Power is a fundamental need in the modern world. The neglect or lack of a dependable electrical power system can destroy the economic growth of a country. An inadequate and unreliable supply of power can also take down a country's health system.
While South Africa's primary electricity supplier, the public utility Eskom, completed the construction of 14 new power stations between 1961 and 1991 and kept up with economic expansion in South Africa at the time, during the past 20 years, Eskom only completed the construction of one power station. As demand for power has increased, the company has not been able to keep up and it is using the practice of "load-shedding" to ration power. Load-shedding involves the interruption of electricity supply to avoid excessive load on a single power plant—and it is particularly disruptive to medical systems, and can put patients at risk.
To add to its power woes, South Africa has been hit hard by the COVID-19 pandemic. The country has recorded more COVID-19 cases than any other country in Africa to date—close to four million. The increased need for medical care brought on by the pandemic, coupled with frequent daily power cuts during much of the latter part of 2021 and throughout early 2022, has pushed many of the country's hospitals to their limits.
One hospital experienced 127 hours per month without power between September 2021 and February 2022
A rural district hospital in the Eastern Cape, for example, experienced 127 hours per month without power between September 2021 and February 2022. This included a 48-hour stretch without electricity at one point. Managers of the hospital relied on diesel to keep back-up generators running so that the hospital could function—a costly endeavor, adding thousands of dollars a month to the hospital's energy bill and increasing wear and tear on the generator. Generally, it's also difficult to continually source diesel to keep rural hospital generators running.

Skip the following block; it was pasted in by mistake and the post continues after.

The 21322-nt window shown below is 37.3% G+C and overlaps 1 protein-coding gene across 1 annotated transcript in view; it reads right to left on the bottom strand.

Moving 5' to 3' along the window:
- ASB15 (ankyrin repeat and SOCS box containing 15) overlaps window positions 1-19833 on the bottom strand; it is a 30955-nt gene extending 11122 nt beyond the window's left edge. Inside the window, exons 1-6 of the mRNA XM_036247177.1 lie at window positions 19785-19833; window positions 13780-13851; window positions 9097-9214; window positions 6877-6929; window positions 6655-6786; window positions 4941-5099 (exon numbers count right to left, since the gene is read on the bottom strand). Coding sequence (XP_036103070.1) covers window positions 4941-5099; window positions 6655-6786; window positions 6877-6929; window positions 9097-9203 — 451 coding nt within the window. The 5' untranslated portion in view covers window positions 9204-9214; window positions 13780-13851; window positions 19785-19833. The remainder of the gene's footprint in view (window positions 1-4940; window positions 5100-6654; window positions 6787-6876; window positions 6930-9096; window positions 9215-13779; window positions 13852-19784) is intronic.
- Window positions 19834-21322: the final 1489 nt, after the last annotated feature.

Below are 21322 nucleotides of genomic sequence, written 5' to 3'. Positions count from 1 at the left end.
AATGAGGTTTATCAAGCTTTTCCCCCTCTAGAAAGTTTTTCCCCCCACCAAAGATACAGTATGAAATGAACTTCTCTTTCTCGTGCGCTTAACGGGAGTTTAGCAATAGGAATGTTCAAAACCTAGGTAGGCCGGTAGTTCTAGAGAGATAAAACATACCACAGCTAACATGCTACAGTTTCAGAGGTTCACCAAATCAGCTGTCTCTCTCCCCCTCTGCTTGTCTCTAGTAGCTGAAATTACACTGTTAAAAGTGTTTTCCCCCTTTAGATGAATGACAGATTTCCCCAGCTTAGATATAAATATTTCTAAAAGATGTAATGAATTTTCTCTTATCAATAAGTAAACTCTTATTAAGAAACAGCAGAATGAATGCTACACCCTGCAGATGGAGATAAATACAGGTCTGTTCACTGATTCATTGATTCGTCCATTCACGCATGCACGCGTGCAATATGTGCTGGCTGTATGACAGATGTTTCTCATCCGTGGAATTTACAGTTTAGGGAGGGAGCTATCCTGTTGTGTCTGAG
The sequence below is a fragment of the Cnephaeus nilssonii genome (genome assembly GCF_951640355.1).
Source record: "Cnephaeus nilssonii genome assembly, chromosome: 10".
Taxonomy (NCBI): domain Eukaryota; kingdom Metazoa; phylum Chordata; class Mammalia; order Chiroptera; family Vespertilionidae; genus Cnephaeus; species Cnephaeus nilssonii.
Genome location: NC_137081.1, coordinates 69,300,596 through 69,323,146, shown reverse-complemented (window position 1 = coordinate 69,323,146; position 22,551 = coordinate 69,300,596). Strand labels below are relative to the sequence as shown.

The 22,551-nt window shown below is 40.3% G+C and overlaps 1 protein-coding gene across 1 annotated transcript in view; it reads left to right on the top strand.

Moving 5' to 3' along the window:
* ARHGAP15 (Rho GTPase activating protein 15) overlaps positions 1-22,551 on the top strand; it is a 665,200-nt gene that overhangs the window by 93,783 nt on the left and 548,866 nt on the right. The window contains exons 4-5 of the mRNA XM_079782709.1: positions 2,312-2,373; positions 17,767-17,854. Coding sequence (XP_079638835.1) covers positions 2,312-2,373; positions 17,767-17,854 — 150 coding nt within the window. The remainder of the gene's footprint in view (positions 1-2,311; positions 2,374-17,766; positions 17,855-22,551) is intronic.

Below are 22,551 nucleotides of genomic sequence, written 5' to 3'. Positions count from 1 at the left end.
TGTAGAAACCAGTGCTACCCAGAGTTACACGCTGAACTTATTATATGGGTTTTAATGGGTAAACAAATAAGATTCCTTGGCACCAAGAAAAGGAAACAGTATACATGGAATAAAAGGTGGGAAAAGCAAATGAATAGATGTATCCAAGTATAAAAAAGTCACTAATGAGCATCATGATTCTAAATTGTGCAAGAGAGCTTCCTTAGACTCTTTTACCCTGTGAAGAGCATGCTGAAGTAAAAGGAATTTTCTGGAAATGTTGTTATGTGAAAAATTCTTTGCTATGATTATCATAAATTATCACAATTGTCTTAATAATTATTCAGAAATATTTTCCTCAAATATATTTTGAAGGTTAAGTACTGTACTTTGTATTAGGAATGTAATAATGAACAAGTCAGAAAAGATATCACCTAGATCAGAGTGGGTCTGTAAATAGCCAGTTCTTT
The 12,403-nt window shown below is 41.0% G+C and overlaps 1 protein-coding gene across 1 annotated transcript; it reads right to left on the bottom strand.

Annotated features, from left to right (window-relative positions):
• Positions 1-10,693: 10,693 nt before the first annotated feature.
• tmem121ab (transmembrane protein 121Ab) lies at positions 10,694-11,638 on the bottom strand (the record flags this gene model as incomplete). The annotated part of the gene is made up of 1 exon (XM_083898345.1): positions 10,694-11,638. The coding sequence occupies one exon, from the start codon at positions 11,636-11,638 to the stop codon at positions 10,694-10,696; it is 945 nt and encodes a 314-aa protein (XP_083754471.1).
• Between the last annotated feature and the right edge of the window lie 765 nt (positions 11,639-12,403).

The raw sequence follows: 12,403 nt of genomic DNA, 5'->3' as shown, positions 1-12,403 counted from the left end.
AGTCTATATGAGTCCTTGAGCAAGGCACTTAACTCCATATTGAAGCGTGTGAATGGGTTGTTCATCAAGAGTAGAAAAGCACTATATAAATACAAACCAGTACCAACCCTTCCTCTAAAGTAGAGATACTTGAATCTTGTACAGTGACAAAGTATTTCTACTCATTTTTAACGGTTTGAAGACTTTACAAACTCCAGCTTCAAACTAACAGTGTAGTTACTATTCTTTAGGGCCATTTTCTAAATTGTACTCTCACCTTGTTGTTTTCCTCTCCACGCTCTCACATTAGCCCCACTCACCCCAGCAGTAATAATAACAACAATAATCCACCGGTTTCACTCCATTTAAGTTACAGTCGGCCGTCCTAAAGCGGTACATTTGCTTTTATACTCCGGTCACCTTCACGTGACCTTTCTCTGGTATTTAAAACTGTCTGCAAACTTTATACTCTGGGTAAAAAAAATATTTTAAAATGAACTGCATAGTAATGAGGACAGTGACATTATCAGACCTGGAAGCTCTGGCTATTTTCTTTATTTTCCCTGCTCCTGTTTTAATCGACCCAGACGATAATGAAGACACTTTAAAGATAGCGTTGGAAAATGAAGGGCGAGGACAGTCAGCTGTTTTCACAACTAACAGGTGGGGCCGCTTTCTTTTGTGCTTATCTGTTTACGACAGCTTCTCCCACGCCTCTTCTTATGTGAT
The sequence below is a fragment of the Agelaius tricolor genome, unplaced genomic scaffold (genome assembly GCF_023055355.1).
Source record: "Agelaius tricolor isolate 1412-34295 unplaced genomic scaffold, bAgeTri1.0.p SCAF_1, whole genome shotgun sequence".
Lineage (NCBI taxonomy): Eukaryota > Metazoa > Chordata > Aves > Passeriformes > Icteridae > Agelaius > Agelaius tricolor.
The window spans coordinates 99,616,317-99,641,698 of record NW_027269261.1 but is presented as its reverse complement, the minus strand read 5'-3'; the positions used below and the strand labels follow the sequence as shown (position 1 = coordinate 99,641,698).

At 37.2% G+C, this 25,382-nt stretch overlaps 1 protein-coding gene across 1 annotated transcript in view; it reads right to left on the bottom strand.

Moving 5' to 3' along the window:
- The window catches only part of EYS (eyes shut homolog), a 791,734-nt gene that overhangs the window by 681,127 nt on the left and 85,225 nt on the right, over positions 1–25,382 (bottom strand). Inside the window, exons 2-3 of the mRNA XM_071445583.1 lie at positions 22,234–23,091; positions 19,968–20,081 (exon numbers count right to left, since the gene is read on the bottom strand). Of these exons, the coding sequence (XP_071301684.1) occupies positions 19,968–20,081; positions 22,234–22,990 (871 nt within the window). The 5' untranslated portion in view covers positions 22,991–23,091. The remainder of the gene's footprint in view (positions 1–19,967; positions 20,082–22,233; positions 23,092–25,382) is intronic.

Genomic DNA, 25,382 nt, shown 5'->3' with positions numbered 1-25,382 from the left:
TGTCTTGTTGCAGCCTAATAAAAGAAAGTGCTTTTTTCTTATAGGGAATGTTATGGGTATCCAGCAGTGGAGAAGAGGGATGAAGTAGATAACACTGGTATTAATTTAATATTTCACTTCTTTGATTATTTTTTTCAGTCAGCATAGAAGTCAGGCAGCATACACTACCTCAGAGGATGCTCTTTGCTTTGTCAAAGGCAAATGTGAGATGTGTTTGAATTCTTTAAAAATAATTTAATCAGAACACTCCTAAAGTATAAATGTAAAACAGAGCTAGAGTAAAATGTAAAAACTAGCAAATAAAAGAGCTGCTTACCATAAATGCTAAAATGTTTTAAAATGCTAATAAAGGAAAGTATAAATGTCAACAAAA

Long power outages and power surges can take a toll on hospital equipment and lead to mechanical failures, as well. And for some hospitals, emergency back-up does not always kick in during blackouts and load-shedding. Patients in intensive care and the operating theater are particularly at risk.
“In cases where there is a power outage, they will do their level best if they were in the middle of a procedure so that a patient could survive, especially when it is obvious that the patient’s life could be compromised if they don’t intervene and electricity won't come back," Sibongiseni Delihlazo, a spokesperson for the Democratic Nursing Organization of South Africa, told the Daily Maverick.
South Africa's main power supplier, Eskom, has struggled to keep up and is using the practice of "load-shedding" to ration power
COVID-19 vaccination is also at risk of disruption by power outages because refrigeration is required to store the jabs. And digital systems used to track vaccination are thrown off when load-shedding occurs.
In addition to power cuts, South Africa’s health system is suffering from climate-related water shortages, patient needs that exceed the health-care systems' capacity, social and health inequities tied to the country's long history of apartheid—all against the backdrop of a nation that is coping with recent political and economic upheaval.
Because Eskom owns most of the power stations in South Africa and supplies 95 percent of the country’s electricity, and because there are few alternative power sources, such as renewable energy, most hospitals and health-care facilities have no other options for power. The health-care system in South Africa needs to collectively come up with innovative solutions so that health care is not interrupted. Perhaps those solutions lay in engaging non-governmental organizations.